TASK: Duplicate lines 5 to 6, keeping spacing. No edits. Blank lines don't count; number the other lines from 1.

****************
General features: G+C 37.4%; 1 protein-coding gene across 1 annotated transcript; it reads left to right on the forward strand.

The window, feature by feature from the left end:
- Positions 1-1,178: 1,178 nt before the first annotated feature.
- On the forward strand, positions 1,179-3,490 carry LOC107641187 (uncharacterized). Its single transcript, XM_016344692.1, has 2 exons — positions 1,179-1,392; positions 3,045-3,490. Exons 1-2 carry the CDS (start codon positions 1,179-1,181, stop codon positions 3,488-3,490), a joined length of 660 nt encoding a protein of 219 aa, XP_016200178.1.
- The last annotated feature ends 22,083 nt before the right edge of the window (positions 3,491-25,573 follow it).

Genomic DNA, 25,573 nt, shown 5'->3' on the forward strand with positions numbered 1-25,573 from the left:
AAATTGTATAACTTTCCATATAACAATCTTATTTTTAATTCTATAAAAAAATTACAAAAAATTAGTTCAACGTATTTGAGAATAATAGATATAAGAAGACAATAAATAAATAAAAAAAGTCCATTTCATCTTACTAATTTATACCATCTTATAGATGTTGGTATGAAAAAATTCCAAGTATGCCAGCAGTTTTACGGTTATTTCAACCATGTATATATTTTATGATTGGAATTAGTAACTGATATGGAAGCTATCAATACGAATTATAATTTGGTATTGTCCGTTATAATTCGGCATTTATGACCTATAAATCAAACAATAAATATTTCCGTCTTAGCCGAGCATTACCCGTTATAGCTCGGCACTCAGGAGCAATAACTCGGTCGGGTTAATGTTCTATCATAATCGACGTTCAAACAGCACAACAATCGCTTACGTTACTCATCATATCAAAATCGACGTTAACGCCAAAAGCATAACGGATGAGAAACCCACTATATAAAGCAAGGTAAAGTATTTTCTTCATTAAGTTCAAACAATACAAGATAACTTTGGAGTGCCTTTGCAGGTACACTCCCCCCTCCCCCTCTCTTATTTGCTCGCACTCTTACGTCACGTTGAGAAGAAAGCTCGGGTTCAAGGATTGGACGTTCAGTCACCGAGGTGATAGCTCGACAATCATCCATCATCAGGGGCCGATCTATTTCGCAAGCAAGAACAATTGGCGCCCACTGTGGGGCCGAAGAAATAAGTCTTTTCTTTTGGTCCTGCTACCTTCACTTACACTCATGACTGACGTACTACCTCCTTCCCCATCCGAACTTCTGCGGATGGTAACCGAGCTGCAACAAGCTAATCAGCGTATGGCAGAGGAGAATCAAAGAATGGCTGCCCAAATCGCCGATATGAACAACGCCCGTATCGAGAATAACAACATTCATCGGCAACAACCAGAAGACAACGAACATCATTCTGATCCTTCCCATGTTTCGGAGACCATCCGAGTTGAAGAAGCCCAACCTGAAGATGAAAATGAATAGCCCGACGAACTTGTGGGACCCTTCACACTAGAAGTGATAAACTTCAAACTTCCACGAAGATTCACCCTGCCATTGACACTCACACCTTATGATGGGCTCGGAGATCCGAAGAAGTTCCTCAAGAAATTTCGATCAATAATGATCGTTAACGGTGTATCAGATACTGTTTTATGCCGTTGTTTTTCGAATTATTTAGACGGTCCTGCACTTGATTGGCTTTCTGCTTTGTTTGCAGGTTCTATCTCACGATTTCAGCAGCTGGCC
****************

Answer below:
- The last annotated feature ends 22,083 nt before the right edge of the window (positions 3,491-25,573 follow it).

Genomic DNA, 25,573 nt, shown 5'->3' on the forward strand with positions numbered 1-25,573 from the left: